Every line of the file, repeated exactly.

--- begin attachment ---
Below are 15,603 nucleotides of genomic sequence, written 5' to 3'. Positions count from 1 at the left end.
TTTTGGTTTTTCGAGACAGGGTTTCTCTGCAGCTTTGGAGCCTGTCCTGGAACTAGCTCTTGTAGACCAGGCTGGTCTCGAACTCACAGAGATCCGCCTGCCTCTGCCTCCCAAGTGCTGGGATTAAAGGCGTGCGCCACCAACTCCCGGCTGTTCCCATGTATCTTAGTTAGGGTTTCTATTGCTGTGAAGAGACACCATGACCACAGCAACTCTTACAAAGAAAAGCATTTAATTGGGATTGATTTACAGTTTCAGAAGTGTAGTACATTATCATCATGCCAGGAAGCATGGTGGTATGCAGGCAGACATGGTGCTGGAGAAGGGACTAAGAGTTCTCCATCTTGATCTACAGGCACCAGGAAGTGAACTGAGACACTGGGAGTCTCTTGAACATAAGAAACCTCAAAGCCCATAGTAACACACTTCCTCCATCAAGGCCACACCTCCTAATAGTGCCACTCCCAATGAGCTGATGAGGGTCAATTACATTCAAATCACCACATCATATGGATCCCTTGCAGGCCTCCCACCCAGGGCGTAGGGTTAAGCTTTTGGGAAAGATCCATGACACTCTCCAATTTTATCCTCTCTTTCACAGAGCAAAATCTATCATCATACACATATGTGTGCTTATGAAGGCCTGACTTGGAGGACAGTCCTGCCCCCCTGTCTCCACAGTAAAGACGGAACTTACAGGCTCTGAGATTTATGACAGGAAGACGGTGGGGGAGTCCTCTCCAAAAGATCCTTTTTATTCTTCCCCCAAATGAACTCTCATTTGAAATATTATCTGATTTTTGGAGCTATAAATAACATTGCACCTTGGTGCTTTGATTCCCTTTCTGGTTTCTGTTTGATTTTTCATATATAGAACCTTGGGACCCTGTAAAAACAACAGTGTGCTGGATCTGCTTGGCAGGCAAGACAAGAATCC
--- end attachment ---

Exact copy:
Below are 15,603 nucleotides of genomic sequence, written 5' to 3'. Positions count from 1 at the left end.
TTTTGGTTTTTCGAGACAGGGTTTCTCTGCAGCTTTGGAGCCTGTCCTGGAACTAGCTCTTGTAGACCAGGCTGGTCTCGAACTCACAGAGATCCGCCTGCCTCTGCCTCCCAAGTGCTGGGATTAAAGGCGTGCGCCACCAACTCCCGGCTGTTCCCATGTATCTTAGTTAGGGTTTCTATTGCTGTGAAGAGACACCATGACCACAGCAACTCTTACAAAGAAAAGCATTTAATTGGGATTGATTTACAGTTTCAGAAGTGTAGTACATTATCATCATGCCAGGAAGCATGGTGGTATGCAGGCAGACATGGTGCTGGAGAAGGGACTAAGAGTTCTCCATCTTGATCTACAGGCACCAGGAAGTGAACTGAGACACTGGGAGTCTCTTGAACATAAGAAACCTCAAAGCCCATAGTAACACACTTCCTCCATCAAGGCCACACCTCCTAATAGTGCCACTCCCAATGAGCTGATGAGGGTCAATTACATTCAAATCACCACATCATATGGATCCCTTGCAGGCCTCCCACCCAGGGCGTAGGGTTAAGCTTTTGGGAAAGATCCATGACACTCTCCAATTTTATCCTCTCTTTCACAGAGCAAAATCTATCATCATACACATATGTGTGCTTATGAAGGCCTGACTTGGAGGACAGTCCTGCCCCCCTGTCTCCACAGTAAAGACGGAACTTACAGGCTCTGAGATTTATGACAGGAAGACGGTGGGGGAGTCCTCTCCAAAAGATCCTTTTTATTCTTCCCCCAAATGAACTCTCATTTGAAATATTATCTGATTTTTGGAGCTATAAATAACATTGCACCTTGGTGCTTTGATTCCCTTTCTGGTTTCTGTTTGATTTTTCATATATAGAACCTTGGGACCCTGTAAAAACAACAGTGTGCTGGATCTGCTTGGCAGGCAAGACAAGAATCC